re: How can I read a local JSON file in HTML/JavaScript? VIEW POST


Option 1: Use localStorage as a Database

function setData (itemName, itemValue) {
  let databaseString = localStorage.getItem("an-awesome-localstorage-db");
  let databaseObject = databaseString ? JSON.parse(databaseString) : {};
  databaseObject[itemName] = itemValue;
  localStorage.setItem("an-awesome-localstorage-db", JSON.stringify(databaseObject));
  return itemValue;

function getData (itemName) {
  let databaseString = localStorage.getItem("an-awesome-localstorage-db");
  let databaseObject = databaseString ? JSON.parse(localStorage.getItem("an-awesome-localstorage-db")) : {};
  return databaseObject[itemName];

Use like this:

setData("appState", {
    users: [{name: "James"}, {name: "Mimi"}, {name: "Sam"}]
}); // store data in local database

let appState = getData("appState");


Option 2: Use a Low-Code Solution

You can use EasyDB or jsonbox or one of the other many other low code databases.

These wont allow you to have the data be local, but they're simple and easy to use. And, a huge benefit: they make it A LOT easier to share your prototype with other people (all you need is one of these and some static HTML and you have a basic app).

I made a basic queue app that lets you add and remove user names from a list using EasyDB here: github.com/panphora/queue-app

And here's a simpler example:

import easyDB from 'easydb-io';

const db = easyDB({
  database: 'DATABASE_ID',

(async() => {
  await db.put('users', [{name: "James"}, {name: "Mimi"}, {name: "Sam"}]);
  let users = await db.get('users');

I struggle with this too when all I want to do is get a quick prototype up. These are the best ways I've found so far. Good luck!


Oh, I just thought of one more idea!

fswatch -o . | xargs -n1 -I "{}" aws s3 cp data.json s3://your-s3-bucket-name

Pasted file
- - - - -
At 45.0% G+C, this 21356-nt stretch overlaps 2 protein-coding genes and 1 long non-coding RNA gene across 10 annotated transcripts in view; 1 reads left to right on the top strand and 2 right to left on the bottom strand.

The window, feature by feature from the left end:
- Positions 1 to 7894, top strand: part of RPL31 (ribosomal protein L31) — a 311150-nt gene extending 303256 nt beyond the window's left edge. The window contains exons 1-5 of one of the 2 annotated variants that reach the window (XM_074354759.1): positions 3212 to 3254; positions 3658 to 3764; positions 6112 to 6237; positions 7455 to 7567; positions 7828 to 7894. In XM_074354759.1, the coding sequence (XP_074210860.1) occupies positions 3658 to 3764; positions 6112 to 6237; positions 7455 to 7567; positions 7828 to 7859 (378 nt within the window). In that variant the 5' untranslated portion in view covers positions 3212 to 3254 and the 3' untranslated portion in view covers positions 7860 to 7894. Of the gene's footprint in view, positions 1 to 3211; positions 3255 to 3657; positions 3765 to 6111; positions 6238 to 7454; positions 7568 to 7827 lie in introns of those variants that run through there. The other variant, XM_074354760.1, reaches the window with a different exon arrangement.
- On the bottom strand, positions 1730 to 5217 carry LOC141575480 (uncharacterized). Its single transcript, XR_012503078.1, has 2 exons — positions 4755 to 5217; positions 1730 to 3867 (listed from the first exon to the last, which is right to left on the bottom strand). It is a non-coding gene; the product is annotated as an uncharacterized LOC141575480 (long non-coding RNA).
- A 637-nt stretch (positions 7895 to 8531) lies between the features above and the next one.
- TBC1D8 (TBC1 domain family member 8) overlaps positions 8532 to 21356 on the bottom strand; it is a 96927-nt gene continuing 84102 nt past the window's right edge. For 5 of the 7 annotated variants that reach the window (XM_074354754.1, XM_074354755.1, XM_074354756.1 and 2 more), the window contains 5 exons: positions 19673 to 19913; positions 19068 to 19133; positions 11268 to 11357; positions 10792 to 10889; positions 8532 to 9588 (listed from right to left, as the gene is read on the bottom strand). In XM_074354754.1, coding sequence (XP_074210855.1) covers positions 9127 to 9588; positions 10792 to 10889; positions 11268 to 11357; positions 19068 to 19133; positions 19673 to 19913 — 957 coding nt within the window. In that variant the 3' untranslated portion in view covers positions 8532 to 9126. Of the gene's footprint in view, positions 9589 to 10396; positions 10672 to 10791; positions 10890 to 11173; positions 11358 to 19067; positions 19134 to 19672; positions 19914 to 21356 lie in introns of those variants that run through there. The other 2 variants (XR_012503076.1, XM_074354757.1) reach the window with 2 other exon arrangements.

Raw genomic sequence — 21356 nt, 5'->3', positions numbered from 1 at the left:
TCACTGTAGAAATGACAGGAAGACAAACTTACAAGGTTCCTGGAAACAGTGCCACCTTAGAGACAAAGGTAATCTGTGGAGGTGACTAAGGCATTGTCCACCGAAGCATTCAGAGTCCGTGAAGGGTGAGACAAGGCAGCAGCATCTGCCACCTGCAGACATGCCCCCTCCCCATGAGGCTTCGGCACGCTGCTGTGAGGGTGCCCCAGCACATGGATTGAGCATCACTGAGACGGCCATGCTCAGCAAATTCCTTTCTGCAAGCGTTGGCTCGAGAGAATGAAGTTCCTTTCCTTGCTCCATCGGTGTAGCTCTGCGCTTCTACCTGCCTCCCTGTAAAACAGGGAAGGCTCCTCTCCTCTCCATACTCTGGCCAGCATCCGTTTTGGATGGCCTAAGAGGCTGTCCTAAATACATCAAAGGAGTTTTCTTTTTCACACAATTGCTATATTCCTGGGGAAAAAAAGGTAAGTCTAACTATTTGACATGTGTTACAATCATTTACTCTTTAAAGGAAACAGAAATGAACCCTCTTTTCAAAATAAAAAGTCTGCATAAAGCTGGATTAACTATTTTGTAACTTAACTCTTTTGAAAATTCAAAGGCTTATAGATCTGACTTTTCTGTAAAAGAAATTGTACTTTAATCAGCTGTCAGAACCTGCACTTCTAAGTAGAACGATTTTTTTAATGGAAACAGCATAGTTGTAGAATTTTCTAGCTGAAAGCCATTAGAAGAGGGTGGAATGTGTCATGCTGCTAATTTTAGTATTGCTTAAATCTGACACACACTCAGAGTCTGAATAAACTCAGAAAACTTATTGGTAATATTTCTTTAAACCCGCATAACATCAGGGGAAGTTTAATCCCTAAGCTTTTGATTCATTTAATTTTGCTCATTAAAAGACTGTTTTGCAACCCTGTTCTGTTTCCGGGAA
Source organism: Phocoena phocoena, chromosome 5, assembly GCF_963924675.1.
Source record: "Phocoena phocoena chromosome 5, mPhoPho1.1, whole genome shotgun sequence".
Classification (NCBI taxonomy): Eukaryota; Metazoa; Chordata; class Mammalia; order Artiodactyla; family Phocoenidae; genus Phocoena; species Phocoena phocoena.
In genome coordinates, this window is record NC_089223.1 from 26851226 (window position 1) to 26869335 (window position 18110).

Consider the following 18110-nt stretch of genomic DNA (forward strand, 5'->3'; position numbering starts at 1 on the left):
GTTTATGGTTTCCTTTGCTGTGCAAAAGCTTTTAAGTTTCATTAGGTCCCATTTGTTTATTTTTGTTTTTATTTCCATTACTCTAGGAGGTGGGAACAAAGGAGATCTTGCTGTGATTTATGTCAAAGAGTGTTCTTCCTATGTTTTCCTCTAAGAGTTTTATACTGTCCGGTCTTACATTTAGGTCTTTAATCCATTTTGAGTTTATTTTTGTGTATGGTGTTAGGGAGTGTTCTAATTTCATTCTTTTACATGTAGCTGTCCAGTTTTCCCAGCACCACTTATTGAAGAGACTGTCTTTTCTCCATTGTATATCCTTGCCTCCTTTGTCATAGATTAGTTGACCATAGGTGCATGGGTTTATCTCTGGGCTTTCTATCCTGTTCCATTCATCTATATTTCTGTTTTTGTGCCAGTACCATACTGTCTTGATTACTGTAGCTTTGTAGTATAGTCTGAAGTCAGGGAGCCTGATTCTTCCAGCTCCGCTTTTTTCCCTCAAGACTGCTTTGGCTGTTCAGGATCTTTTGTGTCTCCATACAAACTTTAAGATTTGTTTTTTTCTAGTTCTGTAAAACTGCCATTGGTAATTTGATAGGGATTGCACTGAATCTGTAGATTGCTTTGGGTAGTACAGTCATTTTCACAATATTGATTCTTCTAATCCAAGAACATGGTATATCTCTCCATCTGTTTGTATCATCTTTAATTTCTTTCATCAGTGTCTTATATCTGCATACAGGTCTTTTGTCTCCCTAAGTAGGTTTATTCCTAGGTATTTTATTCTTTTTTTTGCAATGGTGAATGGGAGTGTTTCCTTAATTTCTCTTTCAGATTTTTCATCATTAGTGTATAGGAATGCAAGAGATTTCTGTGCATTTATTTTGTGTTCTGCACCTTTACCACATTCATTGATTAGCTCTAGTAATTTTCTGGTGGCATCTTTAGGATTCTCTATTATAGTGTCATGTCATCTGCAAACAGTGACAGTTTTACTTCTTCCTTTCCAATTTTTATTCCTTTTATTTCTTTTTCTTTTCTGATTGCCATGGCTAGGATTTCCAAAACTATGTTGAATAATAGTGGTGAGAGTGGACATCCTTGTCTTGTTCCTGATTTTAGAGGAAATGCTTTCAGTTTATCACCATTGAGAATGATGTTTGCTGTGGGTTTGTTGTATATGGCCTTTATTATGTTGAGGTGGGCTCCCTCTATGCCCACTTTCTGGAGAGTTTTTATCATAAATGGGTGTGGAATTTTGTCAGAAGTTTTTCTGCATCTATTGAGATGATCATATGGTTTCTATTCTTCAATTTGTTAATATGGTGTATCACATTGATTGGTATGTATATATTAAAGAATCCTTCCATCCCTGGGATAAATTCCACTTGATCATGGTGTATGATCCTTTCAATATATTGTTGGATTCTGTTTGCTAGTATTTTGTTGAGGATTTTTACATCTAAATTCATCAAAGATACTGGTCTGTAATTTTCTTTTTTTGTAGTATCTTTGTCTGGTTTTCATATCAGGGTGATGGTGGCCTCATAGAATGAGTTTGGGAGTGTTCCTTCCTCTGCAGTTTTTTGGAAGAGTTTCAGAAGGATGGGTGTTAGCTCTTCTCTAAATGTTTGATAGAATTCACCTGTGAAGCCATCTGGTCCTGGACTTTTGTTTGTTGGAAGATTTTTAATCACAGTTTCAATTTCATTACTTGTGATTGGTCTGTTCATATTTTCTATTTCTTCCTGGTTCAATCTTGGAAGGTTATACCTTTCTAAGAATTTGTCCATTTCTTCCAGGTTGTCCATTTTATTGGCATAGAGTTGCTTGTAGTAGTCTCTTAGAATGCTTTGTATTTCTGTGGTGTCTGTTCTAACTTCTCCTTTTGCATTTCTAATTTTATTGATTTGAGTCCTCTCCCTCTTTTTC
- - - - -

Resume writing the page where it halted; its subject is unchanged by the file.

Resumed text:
This will watch the current directory (using fswatch) and then run the aws s3 cp command to upload the data.json file to an s3 bucket called your-s3-bucket-name.

Now you have a single command that will watch your file for changes and keep it in sync with a file at a url (something like "your-s3-bucket-name.s3.amazonaws.c...) that's publicly accessible and can be loaded into any app.

This might seem like a pain to set up (install fswatch, install the aws CLI, configure the aws CLI with your credentials, and then set up an s3 bucket that's public by default), but once it's done, it's a dream to work with!

All of a sudden you have this really easy way to sync local files to remote files whenever they change — and that's incredibly powerful. You can use this with CSS files to update a live website's styles, JS files to change a live prototype's behavior, or just use it to load JSON into a prototype app, like you're doing. It'd definitely a cool thing to have in your tool belt.

P.S. I'm not an expert at fswatch, so don't ask me what that weird | xargs -n1 -I "{}" part of the command does. All I know is it'll run the command after it every time a file in the current directory changes...

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